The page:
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Literacy Online. Every child literate - a shared responsibility.
Ministry of Education.

Effective instruction

Effective instruction

Knowing how different texts are organised is very important for reading and writing.

Organisational features of texts include:

  • headings
  • sub-headings
  • topic sentences
  • visuals
  • captions
  • words in bold
  • labels
  • introductions and conclusions.

Surveying these features before reading helps students gain a general overview of the key ideas of the text, and an understanding of where key information is located. This helps activate a student’s schema and helps them form hypotheses about texts. It is particularly important at secondary school because many texts are not organised sequentially.

Organisational features of text

When students understand the hierarchical nature of organisational features of a text they may also be better able to separate main ideas from extraneous detail.

One powerful way to show students how an effective reader uses organisational features is by modelling a ‘think aloud’. For example:
“My purpose in reading this newspaper is to get an overview of some news I might be interested in. The first thing I do is scan all the headings. Usually the bigger the headline, the more important the story is. By reading the headline, the photo and the caption I can quickly tell what this story is about... I decided to stop reading it after the first paragraph because that is where the most important information in a news story is and I only wanted to get a general idea of what had happened.”

Read more about how  understanding text features benefits reading comprehension

Examples of skim reading tasks:

Read an example of an Assessment Resource Bank task about  identifying text features of a scientific article.

Common text forms

Teaching about text forms can help students understand how text is structured and why. Teachers need to be careful, however, to be flexible about the features in a text forms as authentic text forms are often mixed.

Learning about organisational features of text also provides an important interface between reading and writing. For example, students can use the organisational features of texts they read to provide a framework for making their own written summaries of the text (McDonald et al., 2008).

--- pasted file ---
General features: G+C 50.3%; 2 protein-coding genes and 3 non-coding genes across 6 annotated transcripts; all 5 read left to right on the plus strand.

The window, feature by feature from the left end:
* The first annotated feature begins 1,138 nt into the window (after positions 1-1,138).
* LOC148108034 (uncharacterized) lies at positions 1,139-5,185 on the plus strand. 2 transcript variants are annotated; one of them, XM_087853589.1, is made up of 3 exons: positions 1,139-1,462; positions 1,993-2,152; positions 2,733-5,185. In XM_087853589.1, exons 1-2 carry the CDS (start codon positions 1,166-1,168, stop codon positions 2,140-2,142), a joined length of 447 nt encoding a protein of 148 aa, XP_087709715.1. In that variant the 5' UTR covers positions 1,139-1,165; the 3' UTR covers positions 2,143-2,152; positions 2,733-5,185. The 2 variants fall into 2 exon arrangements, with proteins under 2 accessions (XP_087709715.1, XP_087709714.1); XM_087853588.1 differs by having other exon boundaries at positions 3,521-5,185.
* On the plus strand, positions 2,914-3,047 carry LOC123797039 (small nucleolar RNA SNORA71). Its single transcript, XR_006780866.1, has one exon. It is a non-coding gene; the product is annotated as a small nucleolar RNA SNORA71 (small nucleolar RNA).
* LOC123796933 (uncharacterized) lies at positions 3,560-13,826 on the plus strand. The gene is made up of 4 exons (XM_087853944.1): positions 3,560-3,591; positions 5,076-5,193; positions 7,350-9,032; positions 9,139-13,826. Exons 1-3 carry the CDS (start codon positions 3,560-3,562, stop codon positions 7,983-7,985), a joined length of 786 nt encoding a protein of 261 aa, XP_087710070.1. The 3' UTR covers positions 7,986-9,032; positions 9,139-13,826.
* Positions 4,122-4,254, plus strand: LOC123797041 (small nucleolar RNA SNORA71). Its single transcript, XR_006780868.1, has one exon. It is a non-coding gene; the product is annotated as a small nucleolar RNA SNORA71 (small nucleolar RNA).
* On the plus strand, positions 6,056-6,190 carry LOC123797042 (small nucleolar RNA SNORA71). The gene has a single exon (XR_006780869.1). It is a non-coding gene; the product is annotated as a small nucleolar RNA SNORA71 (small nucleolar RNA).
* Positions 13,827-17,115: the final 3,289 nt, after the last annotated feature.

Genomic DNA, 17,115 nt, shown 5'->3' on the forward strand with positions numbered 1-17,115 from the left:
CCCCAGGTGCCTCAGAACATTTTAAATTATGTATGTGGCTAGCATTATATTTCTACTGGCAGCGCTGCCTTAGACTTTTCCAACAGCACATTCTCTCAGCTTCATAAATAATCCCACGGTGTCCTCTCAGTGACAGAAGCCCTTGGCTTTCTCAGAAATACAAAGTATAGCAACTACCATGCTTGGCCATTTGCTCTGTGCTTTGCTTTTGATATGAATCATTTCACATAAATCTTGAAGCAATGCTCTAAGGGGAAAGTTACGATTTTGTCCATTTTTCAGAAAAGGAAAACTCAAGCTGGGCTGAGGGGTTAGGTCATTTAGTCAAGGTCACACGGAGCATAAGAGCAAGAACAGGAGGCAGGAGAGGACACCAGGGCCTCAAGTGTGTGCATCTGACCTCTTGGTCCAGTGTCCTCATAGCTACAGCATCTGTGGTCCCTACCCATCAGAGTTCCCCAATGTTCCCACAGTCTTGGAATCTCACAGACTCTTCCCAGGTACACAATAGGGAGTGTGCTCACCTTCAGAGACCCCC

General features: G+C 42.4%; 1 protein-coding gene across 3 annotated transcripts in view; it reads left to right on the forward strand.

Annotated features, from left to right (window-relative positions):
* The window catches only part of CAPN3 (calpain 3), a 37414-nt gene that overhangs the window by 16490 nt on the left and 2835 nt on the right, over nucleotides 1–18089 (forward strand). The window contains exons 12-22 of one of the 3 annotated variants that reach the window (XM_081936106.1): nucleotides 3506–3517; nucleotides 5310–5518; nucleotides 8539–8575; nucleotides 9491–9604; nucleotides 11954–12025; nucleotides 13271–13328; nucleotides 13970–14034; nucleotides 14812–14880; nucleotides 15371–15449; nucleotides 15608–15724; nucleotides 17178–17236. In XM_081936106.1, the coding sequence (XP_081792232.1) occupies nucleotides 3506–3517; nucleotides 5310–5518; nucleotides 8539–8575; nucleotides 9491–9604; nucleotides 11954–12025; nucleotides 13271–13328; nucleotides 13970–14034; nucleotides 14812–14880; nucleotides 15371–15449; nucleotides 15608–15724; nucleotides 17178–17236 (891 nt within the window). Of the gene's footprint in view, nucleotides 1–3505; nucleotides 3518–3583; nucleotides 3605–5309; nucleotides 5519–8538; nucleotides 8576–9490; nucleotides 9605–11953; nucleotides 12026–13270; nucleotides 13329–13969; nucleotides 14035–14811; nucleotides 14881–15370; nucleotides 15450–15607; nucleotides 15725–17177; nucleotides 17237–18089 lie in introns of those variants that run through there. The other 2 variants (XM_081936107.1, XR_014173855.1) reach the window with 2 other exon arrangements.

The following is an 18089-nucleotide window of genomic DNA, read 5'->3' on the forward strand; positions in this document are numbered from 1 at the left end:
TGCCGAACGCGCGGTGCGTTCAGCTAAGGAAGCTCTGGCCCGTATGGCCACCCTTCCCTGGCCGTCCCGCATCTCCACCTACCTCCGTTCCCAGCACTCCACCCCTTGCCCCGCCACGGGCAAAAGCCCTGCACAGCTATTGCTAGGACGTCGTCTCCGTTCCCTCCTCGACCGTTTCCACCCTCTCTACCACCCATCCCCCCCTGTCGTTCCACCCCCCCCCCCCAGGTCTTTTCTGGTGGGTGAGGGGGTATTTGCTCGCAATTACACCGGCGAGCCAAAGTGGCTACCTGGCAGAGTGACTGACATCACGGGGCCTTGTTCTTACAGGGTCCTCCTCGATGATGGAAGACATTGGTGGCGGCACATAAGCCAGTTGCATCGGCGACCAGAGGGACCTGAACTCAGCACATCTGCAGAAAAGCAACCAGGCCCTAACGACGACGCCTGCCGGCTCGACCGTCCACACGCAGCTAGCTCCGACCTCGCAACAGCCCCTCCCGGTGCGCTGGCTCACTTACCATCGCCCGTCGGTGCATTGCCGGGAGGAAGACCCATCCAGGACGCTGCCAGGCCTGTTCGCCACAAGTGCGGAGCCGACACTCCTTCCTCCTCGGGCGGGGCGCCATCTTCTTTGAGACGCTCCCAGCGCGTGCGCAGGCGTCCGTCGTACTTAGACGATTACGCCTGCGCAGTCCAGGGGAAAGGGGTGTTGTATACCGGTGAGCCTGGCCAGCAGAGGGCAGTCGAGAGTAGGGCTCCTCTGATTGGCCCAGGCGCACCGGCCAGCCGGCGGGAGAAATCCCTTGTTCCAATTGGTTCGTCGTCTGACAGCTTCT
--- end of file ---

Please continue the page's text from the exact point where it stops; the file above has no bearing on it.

Research in writing by Wray and Lewis (1997) shows that when students understand the structure of texts they have to write, they are more able to generate ideas and to organise those ideas coherently and logically (Ministry of Education, 2004, p. 131).

Learn more about  writing frames.

Important text forms include:

Instructional tools

Graphic organisers and structured overview are instructional tools used to help students think about and use text patterns and structures.

Some key questions to focus teachers’ inquiry about students’ knowledge of organisational features of text

  • What are the key organisational features of this type of text?
  • How familiar are my students with the organisational features of this type of text?
  • Are they able to use their knowledge of these features to enhance their reading, e.g. by surveying features before reading to gain an overview of the text?
  • Are they able to use their knowledge of these features to enhance their writing, e.g. by knowing common ways of structuring writing for a particular purpose?
  • How much teacher support do they need to identify organisational features of texts by reading, and then use these features to structure their own writing?

Published on: 08 Jan 2018